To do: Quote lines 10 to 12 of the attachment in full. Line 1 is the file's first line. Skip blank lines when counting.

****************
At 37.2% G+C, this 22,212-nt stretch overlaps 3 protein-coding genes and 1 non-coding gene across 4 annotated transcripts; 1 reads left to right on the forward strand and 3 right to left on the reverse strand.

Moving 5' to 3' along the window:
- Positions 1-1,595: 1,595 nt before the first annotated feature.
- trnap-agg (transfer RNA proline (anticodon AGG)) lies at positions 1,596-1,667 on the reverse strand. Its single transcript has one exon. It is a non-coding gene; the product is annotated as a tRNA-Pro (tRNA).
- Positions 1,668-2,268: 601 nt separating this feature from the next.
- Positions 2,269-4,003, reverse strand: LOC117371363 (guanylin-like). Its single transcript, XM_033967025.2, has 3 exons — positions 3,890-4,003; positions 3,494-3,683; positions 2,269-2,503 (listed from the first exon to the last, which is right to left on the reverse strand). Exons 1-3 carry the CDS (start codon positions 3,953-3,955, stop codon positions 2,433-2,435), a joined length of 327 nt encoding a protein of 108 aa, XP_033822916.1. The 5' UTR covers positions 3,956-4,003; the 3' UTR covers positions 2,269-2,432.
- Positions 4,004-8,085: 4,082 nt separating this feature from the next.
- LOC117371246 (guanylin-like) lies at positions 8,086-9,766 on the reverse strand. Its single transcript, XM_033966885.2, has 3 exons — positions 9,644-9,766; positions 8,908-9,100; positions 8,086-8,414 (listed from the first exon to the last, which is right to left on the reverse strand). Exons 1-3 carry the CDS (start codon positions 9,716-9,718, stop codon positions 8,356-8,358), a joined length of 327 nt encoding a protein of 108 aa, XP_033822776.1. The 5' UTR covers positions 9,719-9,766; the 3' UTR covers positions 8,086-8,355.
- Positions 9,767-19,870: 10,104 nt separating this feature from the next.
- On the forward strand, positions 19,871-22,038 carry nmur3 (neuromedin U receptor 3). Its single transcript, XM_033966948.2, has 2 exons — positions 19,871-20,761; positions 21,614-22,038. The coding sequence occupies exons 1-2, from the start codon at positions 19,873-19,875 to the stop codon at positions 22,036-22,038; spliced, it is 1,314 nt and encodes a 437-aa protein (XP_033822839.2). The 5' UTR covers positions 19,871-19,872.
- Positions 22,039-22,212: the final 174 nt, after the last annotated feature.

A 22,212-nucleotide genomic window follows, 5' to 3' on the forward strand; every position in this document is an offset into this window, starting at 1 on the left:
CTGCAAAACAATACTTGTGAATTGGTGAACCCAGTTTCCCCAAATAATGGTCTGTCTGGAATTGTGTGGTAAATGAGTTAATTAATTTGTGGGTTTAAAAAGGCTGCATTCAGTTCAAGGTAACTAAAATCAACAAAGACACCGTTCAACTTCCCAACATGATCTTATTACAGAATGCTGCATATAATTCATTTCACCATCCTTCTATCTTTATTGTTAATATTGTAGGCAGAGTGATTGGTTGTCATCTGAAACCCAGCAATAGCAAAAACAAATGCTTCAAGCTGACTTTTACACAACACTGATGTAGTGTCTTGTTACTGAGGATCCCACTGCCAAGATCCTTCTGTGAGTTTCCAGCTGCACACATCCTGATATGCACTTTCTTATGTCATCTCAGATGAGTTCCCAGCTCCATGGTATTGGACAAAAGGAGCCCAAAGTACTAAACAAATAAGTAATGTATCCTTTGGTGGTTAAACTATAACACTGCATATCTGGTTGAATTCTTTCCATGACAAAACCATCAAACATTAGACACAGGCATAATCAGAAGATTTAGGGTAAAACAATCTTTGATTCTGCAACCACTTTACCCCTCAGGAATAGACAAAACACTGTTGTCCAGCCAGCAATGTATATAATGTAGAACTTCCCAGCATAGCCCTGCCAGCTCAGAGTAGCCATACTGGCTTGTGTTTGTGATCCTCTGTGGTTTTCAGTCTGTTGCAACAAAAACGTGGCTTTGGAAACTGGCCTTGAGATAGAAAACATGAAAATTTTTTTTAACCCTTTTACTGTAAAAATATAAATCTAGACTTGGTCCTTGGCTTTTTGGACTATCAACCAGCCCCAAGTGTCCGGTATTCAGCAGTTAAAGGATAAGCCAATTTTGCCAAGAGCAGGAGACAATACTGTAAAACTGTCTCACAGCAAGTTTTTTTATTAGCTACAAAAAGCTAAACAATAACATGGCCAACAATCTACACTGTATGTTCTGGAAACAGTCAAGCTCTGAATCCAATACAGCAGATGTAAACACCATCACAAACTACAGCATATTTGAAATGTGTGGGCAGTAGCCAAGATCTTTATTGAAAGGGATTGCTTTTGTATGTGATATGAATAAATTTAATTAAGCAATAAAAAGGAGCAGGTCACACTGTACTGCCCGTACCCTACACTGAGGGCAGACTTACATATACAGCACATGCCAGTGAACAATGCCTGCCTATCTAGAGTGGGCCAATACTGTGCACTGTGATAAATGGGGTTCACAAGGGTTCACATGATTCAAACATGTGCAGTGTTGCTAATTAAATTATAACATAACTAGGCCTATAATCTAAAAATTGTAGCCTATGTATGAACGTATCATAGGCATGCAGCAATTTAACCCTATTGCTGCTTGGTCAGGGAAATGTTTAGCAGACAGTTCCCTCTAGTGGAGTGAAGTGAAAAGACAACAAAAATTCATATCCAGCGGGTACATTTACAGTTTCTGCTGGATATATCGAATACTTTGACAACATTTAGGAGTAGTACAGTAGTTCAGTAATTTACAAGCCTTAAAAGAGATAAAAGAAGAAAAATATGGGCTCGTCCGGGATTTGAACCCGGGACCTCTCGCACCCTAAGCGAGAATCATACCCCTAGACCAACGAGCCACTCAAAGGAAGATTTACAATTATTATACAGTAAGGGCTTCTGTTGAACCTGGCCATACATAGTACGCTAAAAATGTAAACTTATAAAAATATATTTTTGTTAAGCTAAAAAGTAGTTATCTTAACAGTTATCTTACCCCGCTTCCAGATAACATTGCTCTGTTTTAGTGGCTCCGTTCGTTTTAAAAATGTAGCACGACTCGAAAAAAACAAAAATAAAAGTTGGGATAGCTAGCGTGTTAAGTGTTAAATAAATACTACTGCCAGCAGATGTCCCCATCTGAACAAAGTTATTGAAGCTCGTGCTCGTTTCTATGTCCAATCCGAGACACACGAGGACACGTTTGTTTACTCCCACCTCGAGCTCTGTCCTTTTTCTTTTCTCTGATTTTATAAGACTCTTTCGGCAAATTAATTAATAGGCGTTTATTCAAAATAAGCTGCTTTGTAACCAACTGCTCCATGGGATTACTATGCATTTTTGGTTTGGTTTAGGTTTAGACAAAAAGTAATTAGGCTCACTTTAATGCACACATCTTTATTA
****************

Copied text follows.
- On the forward strand, positions 19,871-22,038 carry nmur3 (neuromedin U receptor 3). Its single transcript, XM_033966948.2, has 2 exons — positions 19,871-20,761; positions 21,614-22,038. The coding sequence occupies exons 1-2, from the start codon at positions 19,873-19,875 to the stop codon at positions 22,036-22,038; spliced, it is 1,314 nt and encodes a 437-aa protein (XP_033822839.2). The 5' UTR covers positions 19,871-19,872.
- Positions 22,039-22,212: the final 174 nt, after the last annotated feature.

A 22,212-nucleotide genomic window follows, 5' to 3' on the forward strand; every position in this document is an offset into this window, starting at 1 on the left: